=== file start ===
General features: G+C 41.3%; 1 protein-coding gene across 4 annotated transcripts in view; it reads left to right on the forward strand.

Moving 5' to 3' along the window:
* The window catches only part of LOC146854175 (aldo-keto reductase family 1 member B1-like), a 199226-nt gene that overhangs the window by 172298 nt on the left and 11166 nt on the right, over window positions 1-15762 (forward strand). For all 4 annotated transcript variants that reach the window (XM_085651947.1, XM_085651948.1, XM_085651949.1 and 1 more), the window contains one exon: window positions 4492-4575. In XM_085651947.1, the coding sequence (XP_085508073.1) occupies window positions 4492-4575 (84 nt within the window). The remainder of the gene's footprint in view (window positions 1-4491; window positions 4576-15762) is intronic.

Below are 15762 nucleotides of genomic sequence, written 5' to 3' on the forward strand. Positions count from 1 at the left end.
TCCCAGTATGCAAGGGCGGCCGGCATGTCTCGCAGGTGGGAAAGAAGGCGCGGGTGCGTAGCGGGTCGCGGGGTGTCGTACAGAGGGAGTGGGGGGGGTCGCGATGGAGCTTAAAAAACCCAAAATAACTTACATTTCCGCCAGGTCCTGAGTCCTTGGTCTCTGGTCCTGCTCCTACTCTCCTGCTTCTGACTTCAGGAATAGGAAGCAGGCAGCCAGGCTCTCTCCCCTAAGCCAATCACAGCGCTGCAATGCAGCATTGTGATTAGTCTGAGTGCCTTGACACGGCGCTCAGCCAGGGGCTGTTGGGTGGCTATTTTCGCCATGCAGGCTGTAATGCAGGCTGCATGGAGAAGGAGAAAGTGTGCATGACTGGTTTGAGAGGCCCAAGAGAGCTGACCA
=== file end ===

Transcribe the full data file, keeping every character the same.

General features: G+C 41.3%; 1 protein-coding gene across 4 annotated transcripts in view; it reads left to right on the forward strand.

Moving 5' to 3' along the window:
* The window catches only part of LOC146854175 (aldo-keto reductase family 1 member B1-like), a 199226-nt gene that overhangs the window by 172298 nt on the left and 11166 nt on the right, over window positions 1-15762 (forward strand). For all 4 annotated transcript variants that reach the window (XM_085651947.1, XM_085651948.1, XM_085651949.1 and 1 more), the window contains one exon: window positions 4492-4575. In XM_085651947.1, the coding sequence (XP_085508073.1) occupies window positions 4492-4575 (84 nt within the window). The remainder of the gene's footprint in view (window positions 1-4491; window positions 4576-15762) is intronic.

Below are 15762 nucleotides of genomic sequence, written 5' to 3' on the forward strand. Positions count from 1 at the left end.
TCCCAGTATGCAAGGGCGGCCGGCATGTCTCGCAGGTGGGAAAGAAGGCGCGGGTGCGTAGCGGGTCGCGGGGTGTCGTACAGAGGGAGTGGGGGGGGTCGCGATGGAGCTTAAAAAACCCAAAATAACTTACATTTCCGCCAGGTCCTGAGTCCTTGGTCTCTGGTCCTGCTCCTACTCTCCTGCTTCTGACTTCAGGAATAGGAAGCAGGCAGCCAGGCTCTCTCCCCTAAGCCAATCACAGCGCTGCAATGCAGCATTGTGATTAGTCTGAGTGCCTTGACACGGCGCTCAGCCAGGGGCTGTTGGGTGGCTATTTTCGCCATGCAGGCTGTAATGCAGGCTGCATGGAGAAGGAGAAAGTGTGCATGACTGGTTTGAGAGGCCCAAGAGAGCTGACCA